Dub pipeline carrying gas from Portugal through to France “a step backwards in climate policies”
Today is bringing all kinds of news with regard to the famous ‘gas pipeline’ celebrated by the prime ministers of Portugal, France and Spain in October.
With the governments of all three countries meeting today in Alicante to thrash the plan out further, NGOs have been criticising what they call the “green pretext” of the pipeline, which was presented to the public as “a green energy corridor”, on the basis that it would start by transporting natural gas, but then move to green hydrogen.
The NGOs of Portugal, Spain and Germany see the whole plan as nonsense. So do experts who have explained the logistical impossibility of a pipeline doubling up for gas and hydrogen (the two fuels require completely different infrastructure) – and now stories are emerging to suggest political leaders have finally twigged (see update below).
Says Observador this morning, “according to official sources of the Spanish government, the project worked on by technical teams – with the aim of applying for European funding – only includes the possibility of hydrogen in the connection known as Bar-Mar” (envisaged to link Barcelona with Marseille).
“This is because European funding for new projects, from scratch, is only possible for green hydrogen, the same sources said”.
Thus the objections of NGOs Zero (Portugal), Ecologistas en Acción (Spain) and Deutsche Umwelthilfe (Germany) have at least, in part, received answers.
However, there is still the Portuguese-Spanish pipeline envisaged, CelZa – providing an energy connection between Celorico da Beira in Portugal, and Zamora in Spain – which Spanish government sources believe “should maintain the possibility of transporting gas, up to a limited percentage, as it could be considered a modernisation or upgrade project of an existing one”.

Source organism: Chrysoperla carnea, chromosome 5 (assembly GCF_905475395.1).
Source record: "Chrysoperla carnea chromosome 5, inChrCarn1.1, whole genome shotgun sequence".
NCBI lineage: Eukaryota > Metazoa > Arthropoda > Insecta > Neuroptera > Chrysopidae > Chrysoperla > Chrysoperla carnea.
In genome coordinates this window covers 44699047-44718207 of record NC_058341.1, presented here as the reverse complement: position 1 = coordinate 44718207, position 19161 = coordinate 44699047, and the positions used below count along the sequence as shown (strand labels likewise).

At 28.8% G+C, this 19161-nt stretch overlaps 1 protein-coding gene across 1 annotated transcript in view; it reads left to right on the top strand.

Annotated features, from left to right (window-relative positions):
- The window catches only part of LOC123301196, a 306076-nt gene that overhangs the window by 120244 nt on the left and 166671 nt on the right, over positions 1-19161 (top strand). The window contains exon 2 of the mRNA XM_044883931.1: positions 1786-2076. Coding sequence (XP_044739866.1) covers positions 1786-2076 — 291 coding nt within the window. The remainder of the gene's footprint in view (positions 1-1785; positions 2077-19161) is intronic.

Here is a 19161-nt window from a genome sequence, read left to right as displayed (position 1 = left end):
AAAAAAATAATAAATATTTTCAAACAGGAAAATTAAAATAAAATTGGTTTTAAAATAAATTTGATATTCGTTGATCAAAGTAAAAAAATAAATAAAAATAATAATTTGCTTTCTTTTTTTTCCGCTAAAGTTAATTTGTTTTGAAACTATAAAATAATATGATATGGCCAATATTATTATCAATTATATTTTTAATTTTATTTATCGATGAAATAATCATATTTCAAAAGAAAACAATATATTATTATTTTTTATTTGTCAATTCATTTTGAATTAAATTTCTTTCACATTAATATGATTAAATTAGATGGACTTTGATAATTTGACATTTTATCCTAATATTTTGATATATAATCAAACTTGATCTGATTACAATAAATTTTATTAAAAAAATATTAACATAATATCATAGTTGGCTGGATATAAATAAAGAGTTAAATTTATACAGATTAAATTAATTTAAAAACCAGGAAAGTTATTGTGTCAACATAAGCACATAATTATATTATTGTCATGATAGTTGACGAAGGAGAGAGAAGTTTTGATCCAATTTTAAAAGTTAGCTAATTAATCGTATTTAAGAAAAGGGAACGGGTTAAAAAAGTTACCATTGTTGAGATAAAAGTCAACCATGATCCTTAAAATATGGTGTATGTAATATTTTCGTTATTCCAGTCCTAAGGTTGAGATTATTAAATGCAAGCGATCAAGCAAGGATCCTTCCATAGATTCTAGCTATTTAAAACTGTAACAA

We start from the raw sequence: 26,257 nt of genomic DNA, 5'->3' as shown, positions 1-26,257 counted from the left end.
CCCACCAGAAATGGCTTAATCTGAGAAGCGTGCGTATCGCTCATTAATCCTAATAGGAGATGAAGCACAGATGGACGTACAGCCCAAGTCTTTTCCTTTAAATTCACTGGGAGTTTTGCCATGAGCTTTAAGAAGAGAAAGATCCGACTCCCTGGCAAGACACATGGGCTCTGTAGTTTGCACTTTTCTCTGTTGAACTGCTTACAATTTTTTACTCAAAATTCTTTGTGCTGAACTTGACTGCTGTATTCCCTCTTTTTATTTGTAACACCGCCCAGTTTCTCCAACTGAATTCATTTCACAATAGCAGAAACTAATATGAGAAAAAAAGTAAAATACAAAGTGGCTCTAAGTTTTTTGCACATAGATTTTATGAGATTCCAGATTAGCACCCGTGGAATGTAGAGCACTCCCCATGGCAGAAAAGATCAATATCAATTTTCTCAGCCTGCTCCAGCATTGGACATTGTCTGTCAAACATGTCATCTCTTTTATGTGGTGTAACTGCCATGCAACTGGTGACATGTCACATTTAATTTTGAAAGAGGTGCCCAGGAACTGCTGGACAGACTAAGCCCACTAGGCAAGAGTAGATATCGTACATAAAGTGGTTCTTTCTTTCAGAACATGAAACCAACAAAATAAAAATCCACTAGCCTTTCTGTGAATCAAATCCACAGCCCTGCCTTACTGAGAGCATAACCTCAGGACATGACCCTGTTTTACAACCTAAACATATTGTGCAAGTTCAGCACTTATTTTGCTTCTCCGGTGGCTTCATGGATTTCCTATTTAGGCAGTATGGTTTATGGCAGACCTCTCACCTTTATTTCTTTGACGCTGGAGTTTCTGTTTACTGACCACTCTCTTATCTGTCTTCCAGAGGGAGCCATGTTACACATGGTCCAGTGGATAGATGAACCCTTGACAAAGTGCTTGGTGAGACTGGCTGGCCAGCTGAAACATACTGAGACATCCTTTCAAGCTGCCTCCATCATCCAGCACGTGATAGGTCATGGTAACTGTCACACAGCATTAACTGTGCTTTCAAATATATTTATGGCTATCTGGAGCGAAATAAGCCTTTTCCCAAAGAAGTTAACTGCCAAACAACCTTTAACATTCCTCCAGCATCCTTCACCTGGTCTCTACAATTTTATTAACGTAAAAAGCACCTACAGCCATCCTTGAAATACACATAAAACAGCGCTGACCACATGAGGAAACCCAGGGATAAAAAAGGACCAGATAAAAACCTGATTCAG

Whatever is decided, work on these pipelines will take “some considerable years”, says Observador, thus the Barcelona-Marseille connection (BarMar) “cannot be seen as a solution to the current energy crisis, with the threat of gas supply problems in central Europe”. It stands as a “response for a future context”, when the European Union has “greater autonomy in terms of energy”, says the paper.
In other words, the ‘presentation’ of the “historic” green energy corridor made by Portugal’s prime minister António Costa has changed a great deal – and the issue of electricity connections between Portugal and Spain is still not completely settled, or even properly explained.
Today’s meeting in Alicante will also count on the presence of European Commission president Ursula von der Leyen.
UPDATE: Portugal’s PM António Costa took the complete change of plan in his stride, telling the press conference after the event today, that the agreement reached “significantly changes the paradigm because, in addition to simply being importers and re-exporters of energy, we will also strengthen our position as producers and exporters of energy to the whole of Europe”.
Very little was said about the fact that these new pipelines will both be dedicated SOLELY to ‘green hydrogen’ “without the possibility of immediately transporting gas as well, as had been initially announced”, explains Lusa.